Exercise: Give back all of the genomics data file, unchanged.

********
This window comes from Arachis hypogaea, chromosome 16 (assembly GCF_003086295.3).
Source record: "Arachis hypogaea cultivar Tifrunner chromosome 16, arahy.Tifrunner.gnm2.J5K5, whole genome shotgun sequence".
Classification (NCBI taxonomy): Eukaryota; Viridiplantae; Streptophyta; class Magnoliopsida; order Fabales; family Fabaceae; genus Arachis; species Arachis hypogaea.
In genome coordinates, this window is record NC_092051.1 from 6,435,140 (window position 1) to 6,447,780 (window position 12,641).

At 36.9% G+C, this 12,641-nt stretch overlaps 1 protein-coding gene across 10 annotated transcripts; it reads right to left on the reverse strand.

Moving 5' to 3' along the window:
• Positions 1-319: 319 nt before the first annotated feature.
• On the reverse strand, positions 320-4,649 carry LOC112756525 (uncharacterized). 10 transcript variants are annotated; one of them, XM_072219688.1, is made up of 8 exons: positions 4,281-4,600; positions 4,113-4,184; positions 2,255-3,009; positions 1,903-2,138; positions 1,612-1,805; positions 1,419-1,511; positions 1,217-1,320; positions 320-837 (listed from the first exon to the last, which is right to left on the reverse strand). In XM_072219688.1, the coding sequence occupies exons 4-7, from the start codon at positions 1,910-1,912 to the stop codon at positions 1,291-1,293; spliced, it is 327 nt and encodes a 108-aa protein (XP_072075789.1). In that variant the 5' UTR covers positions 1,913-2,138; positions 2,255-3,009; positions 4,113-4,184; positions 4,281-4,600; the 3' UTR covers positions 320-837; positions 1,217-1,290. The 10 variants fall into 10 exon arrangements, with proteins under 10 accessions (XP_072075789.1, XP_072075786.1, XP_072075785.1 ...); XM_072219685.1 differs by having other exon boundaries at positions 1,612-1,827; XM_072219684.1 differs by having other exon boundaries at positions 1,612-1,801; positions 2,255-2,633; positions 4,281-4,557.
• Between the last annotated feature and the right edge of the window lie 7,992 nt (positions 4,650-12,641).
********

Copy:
This window comes from Arachis hypogaea, chromosome 16 (assembly GCF_003086295.3).
Source record: "Arachis hypogaea cultivar Tifrunner chromosome 16, arahy.Tifrunner.gnm2.J5K5, whole genome shotgun sequence".
Classification (NCBI taxonomy): Eukaryota; Viridiplantae; Streptophyta; class Magnoliopsida; order Fabales; family Fabaceae; genus Arachis; species Arachis hypogaea.
In genome coordinates, this window is record NC_092051.1 from 6,435,140 (window position 1) to 6,447,780 (window position 12,641).

At 36.9% G+C, this 12,641-nt stretch overlaps 1 protein-coding gene across 10 annotated transcripts; it reads right to left on the reverse strand.

Moving 5' to 3' along the window:
• Positions 1-319: 319 nt before the first annotated feature.
• On the reverse strand, positions 320-4,649 carry LOC112756525 (uncharacterized). 10 transcript variants are annotated; one of them, XM_072219688.1, is made up of 8 exons: positions 4,281-4,600; positions 4,113-4,184; positions 2,255-3,009; positions 1,903-2,138; positions 1,612-1,805; positions 1,419-1,511; positions 1,217-1,320; positions 320-837 (listed from the first exon to the last, which is right to left on the reverse strand). In XM_072219688.1, the coding sequence occupies exons 4-7, from the start codon at positions 1,910-1,912 to the stop codon at positions 1,291-1,293; spliced, it is 327 nt and encodes a 108-aa protein (XP_072075789.1). In that variant the 5' UTR covers positions 1,913-2,138; positions 2,255-3,009; positions 4,113-4,184; positions 4,281-4,600; the 3' UTR covers positions 320-837; positions 1,217-1,290. The 10 variants fall into 10 exon arrangements, with proteins under 10 accessions (XP_072075789.1, XP_072075786.1, XP_072075785.1 ...); XM_072219685.1 differs by having other exon boundaries at positions 1,612-1,827; XM_072219684.1 differs by having other exon boundaries at positions 1,612-1,801; positions 2,255-2,633; positions 4,281-4,557.
• Between the last annotated feature and the right edge of the window lie 7,992 nt (positions 4,650-12,641).